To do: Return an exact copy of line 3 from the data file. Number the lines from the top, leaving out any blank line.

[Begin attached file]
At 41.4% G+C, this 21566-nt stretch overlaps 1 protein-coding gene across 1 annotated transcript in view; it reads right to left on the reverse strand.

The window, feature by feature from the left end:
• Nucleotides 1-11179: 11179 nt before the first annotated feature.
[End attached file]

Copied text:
• Nucleotides 1-11179: 11179 nt before the first annotated feature.